unlike cars and walking sticks and pianos, video games extend our bodies across a material divide, into screen space. This material gap is a major complication, which obviously Merleau-Ponty does not address (2012, p. 24).

Compared to avatar embodiment, embodying another person's body should imply the 'recognition of the alterity of another and sharing of bodily and agentive experiences to foster positive regard for the other' (Gerry, 2017, p. 40). To Gerry, the goal of 'virtual alterity systems', as she names them, is to make the user curious about the other, asking themselves how it would be being someone else who is different from oneself.

Surprisingly, on paper this is exactly that principle of a 'secondary body' as well as the manipulation of the 'zero point' of orientation which TMBA promises to provide. With the help of the embodiment system, users should be able to feel present in the other person's body and see their own bodies in real time from the perspective of a secondary body, i.e. another person's point of view.



To fully understand how a user experiences that kind of body swap in VR and in order to identify the 'phenomenological dimensions of the technologically mediated body" (Balsamo, 1993, p. 123), we need to build up a rich phenomenology of user embodiment. For that, this study uses a qualitative approach to the perception of virtual embodiment. In particular, we used questionnaires and a semi-standardised interview as measuring instruments. The questionnaires collect demographic data as well as self-assessments on body awareness (Mehling et al., 2018) and empathy (Mehrabian, 1996). In the interviews, the participants were asked about their experience during the performance, e.g. whether and to what extent the impression of feeling present in the other person's body was achieved. This data allows us to reconstruct the individual differences in using VR (see Harth et al., 2018). The method of analysis is the documentary method (Bohnsack, 2010) and distinguishes between the intentional expressive meaning and the documentary meaning of communication. Therefore, the qualitative approach does not aim at statistical saturation, but at showing typical (as in typology) statements and propositions, which may underline, question or even challenge phenomenological tradition.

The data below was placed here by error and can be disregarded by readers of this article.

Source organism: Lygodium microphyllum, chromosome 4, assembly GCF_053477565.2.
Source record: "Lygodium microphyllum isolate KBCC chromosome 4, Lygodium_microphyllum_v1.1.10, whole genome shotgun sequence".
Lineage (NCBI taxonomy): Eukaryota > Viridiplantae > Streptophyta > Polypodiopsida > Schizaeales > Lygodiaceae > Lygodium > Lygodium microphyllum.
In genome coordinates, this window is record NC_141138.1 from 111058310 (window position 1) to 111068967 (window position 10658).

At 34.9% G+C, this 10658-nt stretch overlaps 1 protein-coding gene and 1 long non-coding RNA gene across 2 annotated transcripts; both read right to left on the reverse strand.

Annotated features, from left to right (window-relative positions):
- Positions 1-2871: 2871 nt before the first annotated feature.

A total of 30 people (19 female, 9 male, 1 diverse, 1 unassigned) with an average age of 32 years participated in the study. Conditions for participation were a minimum age of 18 years, as well as the exclusion of serious physical diseases, implanted medical devices or mental illnesses. Participants were recruited by an online event management software (Eventbrite) and the university's website. All names of the participants were anonymised according to the usual procedures of qualitative social research.


For this study, the VR performance called 'The Machine to be Another' (TMTBA) was used to enable two users to exchange their perspectives for a so-called body swap. The concept was first developed by BeAnotherLab (see In order to carry out the study, the principles of TMTBA were reproduced in the 3D engine Unity. In addition to the original setup, we enhanced the technical system with 3D video feeds by using stereoscopic 3D cameras (ZED Mini).

The participants were equipped with an Oculus Rift CV1 VR headset, whose screen showed the live video feed of the 3D camera on the other participant's headset. This enabled the participants to see each other's bodies and the environment from the other's perspective (see Figure 1).